Gold dips, heads for second weekly loss
Gold dips, heads for second weekly loss
The dollar rose against a currency basket, heading for its best week since late October, while a 4 percent drop in Chinese shares dealt a fresh blow to world markets that have been reeling on worries about rising borrowing costs and soaring volatility.
“Just like any other commodity gold is getting caught up in risk reduction, but overall the stock market gyrations have most certainly provided underlying support,” said Ole Hansen, head of commodity strategy at Saxo Bank. Although the dollar had strengthened, he said investors were watching to see if the US administration’s planned tax cuts boosted the economy.
“If it doesn’t, it could have a negative growth impact, that’s not going to be dollar-positive,” he said.
A strong dollar makes dollar-priced gold costlier for non-US investors. Spot gold fell 0.2 percent to $1,316.61 an ounce at 1300 GMT. Prices touched their lowest since Jan. 4 at $1,306.81 on Thursday, and the precious metal is down 1 percent for the week so far, heading for a second straight weekly drop.
US gold futures were flat at $1,318.90 per ounce. The yield on benchmark 10-year US Treasuries , which tends to be the driver of global borrowing costs, was hovering at 2.86 percent, just short of both its Thursday peak and Monday’s four-year high of 2.885 percent.
“The threat of rising interest rates will have some downside pressure on gold,” said Argonaut Securities analyst Helen Lau. “However, in the near-term gold will gain due to volatile markets.”
Rising yields increase the opportunity cost of holding non-yielding bullion. Holdings of SPDR Gold Trust , the world’s largest gold-backed exchange-traded fund, have fallen over the last three sessions, and declined 1.7 percent so far this week, the worst since the week ended July 30, 2017.
Silver fell 0.4 percent to $16.36 an ounce, after touching its lowest since Dec. 22, 2017 at $16.22 on Thursday. Platinum rose 0.1 percent to $970.20 an ounce. It hit its lowest since Jan. 10 at $965 in the previous session. Palladium rose 0.9 percent to $971.47.
It marked its lowest since Oct. 25, 2017 at $958.95 on Thursday. “Following the recent declines, platinum and palladium are back to parity. Given our outlook for a slowdown in global car sales, we do not see the recent sell-off in palladium as a buying opportunity and maintain a bearish view,” said Julius Baer in a note.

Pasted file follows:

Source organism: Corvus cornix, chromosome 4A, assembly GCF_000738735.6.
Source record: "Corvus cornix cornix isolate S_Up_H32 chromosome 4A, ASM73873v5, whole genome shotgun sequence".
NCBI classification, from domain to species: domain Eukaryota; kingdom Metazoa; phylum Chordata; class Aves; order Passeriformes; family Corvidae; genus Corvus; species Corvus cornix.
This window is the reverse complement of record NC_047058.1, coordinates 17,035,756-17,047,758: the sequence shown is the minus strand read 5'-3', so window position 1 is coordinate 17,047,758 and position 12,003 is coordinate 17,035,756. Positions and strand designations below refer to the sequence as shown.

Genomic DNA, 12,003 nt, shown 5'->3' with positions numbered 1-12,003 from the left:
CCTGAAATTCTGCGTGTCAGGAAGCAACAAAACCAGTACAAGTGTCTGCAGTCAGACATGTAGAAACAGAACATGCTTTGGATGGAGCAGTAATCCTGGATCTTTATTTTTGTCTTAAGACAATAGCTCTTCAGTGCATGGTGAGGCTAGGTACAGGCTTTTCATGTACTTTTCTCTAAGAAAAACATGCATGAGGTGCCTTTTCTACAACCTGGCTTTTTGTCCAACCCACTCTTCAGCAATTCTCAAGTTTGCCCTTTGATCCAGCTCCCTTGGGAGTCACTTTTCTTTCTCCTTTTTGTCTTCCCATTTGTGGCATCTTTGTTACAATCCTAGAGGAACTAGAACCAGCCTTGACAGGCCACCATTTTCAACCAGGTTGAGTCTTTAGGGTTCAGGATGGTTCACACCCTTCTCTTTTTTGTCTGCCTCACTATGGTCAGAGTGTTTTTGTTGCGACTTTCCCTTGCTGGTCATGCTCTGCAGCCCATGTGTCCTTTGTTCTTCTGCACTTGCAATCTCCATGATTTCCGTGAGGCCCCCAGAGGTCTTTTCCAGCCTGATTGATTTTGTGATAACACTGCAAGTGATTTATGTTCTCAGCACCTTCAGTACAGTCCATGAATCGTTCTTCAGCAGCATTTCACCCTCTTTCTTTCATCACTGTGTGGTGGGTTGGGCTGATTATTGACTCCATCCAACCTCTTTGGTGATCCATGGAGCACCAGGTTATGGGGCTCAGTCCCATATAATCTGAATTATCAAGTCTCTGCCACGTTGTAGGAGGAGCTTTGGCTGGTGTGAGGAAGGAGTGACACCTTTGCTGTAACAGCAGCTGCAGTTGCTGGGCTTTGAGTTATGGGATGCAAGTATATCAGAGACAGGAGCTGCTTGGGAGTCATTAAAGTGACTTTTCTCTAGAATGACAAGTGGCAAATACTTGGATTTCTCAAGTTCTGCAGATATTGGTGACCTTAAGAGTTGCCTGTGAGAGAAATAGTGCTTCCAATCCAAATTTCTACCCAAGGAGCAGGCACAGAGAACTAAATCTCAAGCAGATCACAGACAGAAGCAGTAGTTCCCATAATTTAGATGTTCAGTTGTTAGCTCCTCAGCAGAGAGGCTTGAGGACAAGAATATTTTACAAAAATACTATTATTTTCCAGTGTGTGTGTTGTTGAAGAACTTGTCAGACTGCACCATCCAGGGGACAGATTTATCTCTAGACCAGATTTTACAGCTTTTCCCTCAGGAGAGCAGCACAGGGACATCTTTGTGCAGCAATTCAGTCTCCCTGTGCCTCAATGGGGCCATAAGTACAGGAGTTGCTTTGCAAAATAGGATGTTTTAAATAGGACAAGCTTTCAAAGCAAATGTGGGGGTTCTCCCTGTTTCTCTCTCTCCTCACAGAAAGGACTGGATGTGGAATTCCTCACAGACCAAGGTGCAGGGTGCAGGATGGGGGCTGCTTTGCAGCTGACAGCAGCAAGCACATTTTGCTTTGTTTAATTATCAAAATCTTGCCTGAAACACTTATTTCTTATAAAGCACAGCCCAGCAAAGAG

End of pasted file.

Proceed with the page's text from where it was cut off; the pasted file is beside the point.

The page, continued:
World markets dive as Trump comments spark trade, North Korea worries
- “Trump (is) continuing to drive uncertainty over global trade,” said analyst Joshua Mahony at trading firm IG
- The euro briefly sank to $1.1699 — the lowest level since mid-November
LONDON: Global stocks sank Wednesday after US President Donald Trump said he was not satisfied with talks that are aimed at averting a trade war with China.
Equities were also dented by poor eurozone economic data, and as Trump cast doubt on a planned summit with North Korean leader Kim Jong Un.
“Trump (is) continuing to drive uncertainty over global trade,” said analyst Joshua Mahony at trading firm IG.
“European markets are following their Asian counterparts lower, as a pessimistic tone from Trump is compounded by downbeat economic data,” he added.
Markets had surged Monday after US Treasury Secretary Steven Mnuchin and Chinese Vice Premier Liu He said they had agreed to pull back from imposing threatened tariffs on billions of dollars of goods, and continue talks on a variety of trade issues.
However, Trump has declared that he was “not satisfied” with the status of the talks, fueling worries that the world’s top two economies could still slug out an economically painful trade war.
Investors sought to dump risky equities as they fretted over the news, as Trump also warned that there was “a very substantial chance it won’t work out” when asked about next month’s landmark talks with Kim.
He added the summit could be delayed or even called off if the North did not agree to give up its nuclear weapons.
“Markets traded lower ... as risk sentiment was dealt a blow by Trump who said that he was not pleased with how the talks with China went and that he was not satisfied,” wrote FX Pro analysts.
“He also said that there was a substantial chance that the summit with North Korea in June would not work out.
“This led to a fall in US indices ... and a rebound higher in the dollar.”
In late morning European trade, Frankfurt sank 1.5 percent and Paris shipped 1.2 percent, while London lost 0.8 percent on news also of slowing UK annual inflation.
And the euro briefly sank to $1.1699 — the lowest level since mid-November.
Adding to nerves, a key survey showed Wednesday that the pace of growth of eurozone business activity continued to slow in May, as companies became less optimistic about the state of the economy in Europe.
Data monitoring company IHS Markit also flagged strong slowdowns in France and Germany, though employment growth in the 19-country single currency bloc remained robust.
The purchasing managers’ index (PMI) by IHS Markit fell to 54.1 in May, which was lower than forecast by analysts. A figure over 50 indicates the economy is expanding.
“A whole raft of eurozone PMI surveys have continued to shed a worrying picture of economic progress within the region,” noted analyst Mahony.